Government securities/treasury bills, listed or to be listed non-convertible debentures/bonds , commercial
papers issued by Indian companies, units of domestic mutual funds, security receipts issued by Asset
Reconstruction Companies, perpetual debt instruments eligible for inclusion as Tier I capital and debt capital
instruments as upper Tier II Capital.

The current limits for such debt instruments are as follows,

Instrument/s Limit Eligible Investor Remarks


FIIs, QFIs (now clubbed as
FPIs) and Long terms Eligible Investors
investors registered with SEBI may invest in
Government securities including USD 25 Sovereign Wealth Funds Treasury Bills only
Treasury Bills billion (SWFs), Multilateral Agencies, up to USD 5.5 billion
Pension/ Insurance/ within the limit of
Endowment Funds, Foreign USD 25 billion.
Central Banks
FIIs, QFIs (now clubbed as Eligible Investors
FPIs) and Long terms may invest in
investors registered with SEBI Commercial Papers
Corporate Debt including USD 51
- SWFs, Multilateral Agencies, only up to USD 2.0
Commercial Papers billion
Pension/ Insurance/ billion* within the
Endowment Funds, Foreign limit of USD 51
Central Banks billion.
* The limit for Commercial Papers was recently reduced from USD 3.5 billion to USD 2.0 billion (vide RBI circular dated
February 14, 2014) as the previous limit was being used only to the extent of 58%. The balance USD 1.5 billion released will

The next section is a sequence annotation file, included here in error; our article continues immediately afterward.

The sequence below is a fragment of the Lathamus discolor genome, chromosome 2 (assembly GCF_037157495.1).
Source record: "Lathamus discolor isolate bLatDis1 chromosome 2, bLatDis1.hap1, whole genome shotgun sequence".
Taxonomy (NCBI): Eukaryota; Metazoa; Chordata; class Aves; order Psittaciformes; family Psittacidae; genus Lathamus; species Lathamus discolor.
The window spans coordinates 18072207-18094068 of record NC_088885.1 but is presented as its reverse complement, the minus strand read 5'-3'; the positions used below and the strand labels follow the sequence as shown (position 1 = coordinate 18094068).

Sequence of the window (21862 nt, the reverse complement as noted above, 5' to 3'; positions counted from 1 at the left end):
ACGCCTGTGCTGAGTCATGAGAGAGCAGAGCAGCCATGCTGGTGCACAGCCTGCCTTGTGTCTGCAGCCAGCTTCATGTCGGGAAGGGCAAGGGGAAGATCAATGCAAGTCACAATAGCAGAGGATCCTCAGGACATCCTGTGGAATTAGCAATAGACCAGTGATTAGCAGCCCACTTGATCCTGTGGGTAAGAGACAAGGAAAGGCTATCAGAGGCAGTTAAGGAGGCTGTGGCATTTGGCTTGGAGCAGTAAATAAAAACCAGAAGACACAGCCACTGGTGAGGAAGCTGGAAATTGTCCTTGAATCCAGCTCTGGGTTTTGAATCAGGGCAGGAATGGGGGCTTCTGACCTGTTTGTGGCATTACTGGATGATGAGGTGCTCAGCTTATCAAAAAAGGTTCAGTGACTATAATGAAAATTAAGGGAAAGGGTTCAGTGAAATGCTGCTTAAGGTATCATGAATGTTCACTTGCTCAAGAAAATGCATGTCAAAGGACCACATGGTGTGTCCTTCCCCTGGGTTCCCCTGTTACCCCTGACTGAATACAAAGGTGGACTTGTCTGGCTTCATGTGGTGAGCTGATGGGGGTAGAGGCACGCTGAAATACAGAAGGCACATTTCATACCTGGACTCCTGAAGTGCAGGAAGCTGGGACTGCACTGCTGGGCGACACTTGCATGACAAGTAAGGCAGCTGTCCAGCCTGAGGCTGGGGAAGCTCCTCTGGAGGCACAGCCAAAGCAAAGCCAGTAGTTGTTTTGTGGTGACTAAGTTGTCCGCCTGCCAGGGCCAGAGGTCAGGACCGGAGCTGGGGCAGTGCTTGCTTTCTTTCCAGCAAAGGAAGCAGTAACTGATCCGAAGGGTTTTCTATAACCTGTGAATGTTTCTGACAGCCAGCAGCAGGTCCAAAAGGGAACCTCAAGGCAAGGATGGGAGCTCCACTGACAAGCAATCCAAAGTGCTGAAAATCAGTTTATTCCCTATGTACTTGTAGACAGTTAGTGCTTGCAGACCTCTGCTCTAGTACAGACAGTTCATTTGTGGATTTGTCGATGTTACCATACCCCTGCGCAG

continue to be part of the total Corporate debt limit of USD 51 billion and will be available to eligible foreign investors for
investment in Corporate debt.
FIMPACT Newsletter No. 22 (dated 24th February 2014). Contact us at contact.investments@ifmr.co.in

3. Foreign Venture Capital Investments Equity and Debt Instruments

A SEBI registered Foreign Venture Capital Investor (FVCI) with specific approval from the Reserve Bank of India
can invest in Indian Venture Capital Undertaking (IVCU) or a Venture Capital Fund (VCF) registered with SEBI.

An IVCU is defined as a company incorporated in India whose shares are not listed on a recognized stock
exchange in India and which is not engaged in an activity under the negative list specified by SEBI. A VCF is
defined as a fund and registered under the Securities and Exchange Board of India (Venture Capital Fund)
Regulations, 1996. Such funds will now move to the new regime of Alternative Investment Funds in India.

FVCIs can purchase equity /equity linked instruments/debt/debt instruments of an IVCU or units of a VCF
through initial public offer, private placement, private arrangement or purchase from third party.

4. External Commercial Borrowings (ECBs) and Foreign Currency Convertible Bonds (FCCBs) Debt
Instruments

ECBs refer to commercial loans in the form of bank loans, securitized instruments (e.g. floating rate notes, fixed
rate bonds, non-convertible, optionally convertible or partially convertible preference shares) with a minimum
average maturity of 3 years. FCCBs mean a bond issued by an Indian company expressed in foreign currency,
and the principal and interest in respect of which is payable in foreign currency.

Eligible borrowers can raise ECB/FCCB from internationally recognized sources, such as (a) international banks,
(b) international capital markets, (c) multilateral financial institutions/regional financial institutions and
Government owned development financial institutions, (d) export credit agencies, (e) suppliers of equipments,
(f) foreign collaborators and (g) foreign equity holders

Through the above routes, foreign investors can invest in a wide range of equity and debt instruments in India.
In subsequent newsletters, we will focus further on particular aspects of the above regulatory framework.
FIMPACT Newsletter No. 22 (dated 24th February 2014). Contact us at contact.investments@ifmr.co.in